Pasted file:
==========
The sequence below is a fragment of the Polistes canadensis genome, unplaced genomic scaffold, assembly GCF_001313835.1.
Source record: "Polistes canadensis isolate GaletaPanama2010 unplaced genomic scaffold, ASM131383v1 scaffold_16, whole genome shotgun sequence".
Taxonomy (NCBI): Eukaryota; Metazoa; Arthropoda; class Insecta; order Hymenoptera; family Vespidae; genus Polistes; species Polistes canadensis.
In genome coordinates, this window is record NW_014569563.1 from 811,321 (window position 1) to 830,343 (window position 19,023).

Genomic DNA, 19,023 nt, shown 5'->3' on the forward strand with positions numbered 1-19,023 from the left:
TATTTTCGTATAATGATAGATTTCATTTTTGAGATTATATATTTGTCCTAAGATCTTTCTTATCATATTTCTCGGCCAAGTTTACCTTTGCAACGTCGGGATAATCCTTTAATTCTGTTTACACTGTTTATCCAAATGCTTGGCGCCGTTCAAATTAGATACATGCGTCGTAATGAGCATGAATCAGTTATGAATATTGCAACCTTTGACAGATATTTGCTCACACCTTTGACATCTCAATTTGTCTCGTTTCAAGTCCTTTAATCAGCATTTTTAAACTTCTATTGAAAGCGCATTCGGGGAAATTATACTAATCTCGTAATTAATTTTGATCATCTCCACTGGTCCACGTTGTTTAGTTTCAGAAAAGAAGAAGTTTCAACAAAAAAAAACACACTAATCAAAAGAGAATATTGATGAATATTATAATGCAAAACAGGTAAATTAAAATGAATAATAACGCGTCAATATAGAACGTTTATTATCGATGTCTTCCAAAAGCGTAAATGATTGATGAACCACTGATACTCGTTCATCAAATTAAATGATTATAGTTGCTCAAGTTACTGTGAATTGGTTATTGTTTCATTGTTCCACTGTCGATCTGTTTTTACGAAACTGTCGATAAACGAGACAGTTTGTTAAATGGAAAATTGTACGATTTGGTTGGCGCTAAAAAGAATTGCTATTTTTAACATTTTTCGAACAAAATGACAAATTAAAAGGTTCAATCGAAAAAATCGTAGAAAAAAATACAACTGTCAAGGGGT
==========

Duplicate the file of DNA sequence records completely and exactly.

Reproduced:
The sequence below is a fragment of the Polistes canadensis genome, unplaced genomic scaffold, assembly GCF_001313835.1.
Source record: "Polistes canadensis isolate GaletaPanama2010 unplaced genomic scaffold, ASM131383v1 scaffold_16, whole genome shotgun sequence".
Taxonomy (NCBI): Eukaryota; Metazoa; Arthropoda; class Insecta; order Hymenoptera; family Vespidae; genus Polistes; species Polistes canadensis.
In genome coordinates, this window is record NW_014569563.1 from 811,321 (window position 1) to 830,343 (window position 19,023).

Genomic DNA, 19,023 nt, shown 5'->3' on the forward strand with positions numbered 1-19,023 from the left:
TATTTTCGTATAATGATAGATTTCATTTTTGAGATTATATATTTGTCCTAAGATCTTTCTTATCATATTTCTCGGCCAAGTTTACCTTTGCAACGTCGGGATAATCCTTTAATTCTGTTTACACTGTTTATCCAAATGCTTGGCGCCGTTCAAATTAGATACATGCGTCGTAATGAGCATGAATCAGTTATGAATATTGCAACCTTTGACAGATATTTGCTCACACCTTTGACATCTCAATTTGTCTCGTTTCAAGTCCTTTAATCAGCATTTTTAAACTTCTATTGAAAGCGCATTCGGGGAAATTATACTAATCTCGTAATTAATTTTGATCATCTCCACTGGTCCACGTTGTTTAGTTTCAGAAAAGAAGAAGTTTCAACAAAAAAAAACACACTAATCAAAAGAGAATATTGATGAATATTATAATGCAAAACAGGTAAATTAAAATGAATAATAACGCGTCAATATAGAACGTTTATTATCGATGTCTTCCAAAAGCGTAAATGATTGATGAACCACTGATACTCGTTCATCAAATTAAATGATTATAGTTGCTCAAGTTACTGTGAATTGGTTATTGTTTCATTGTTCCACTGTCGATCTGTTTTTACGAAACTGTCGATAAACGAGACAGTTTGTTAAATGGAAAATTGTACGATTTGGTTGGCGCTAAAAAGAATTGCTATTTTTAACATTTTTCGAACAAAATGACAAATTAAAAGGTTCAATCGAAAAAATCGTAGAAAAAAATACAACTGTCAAGGGGT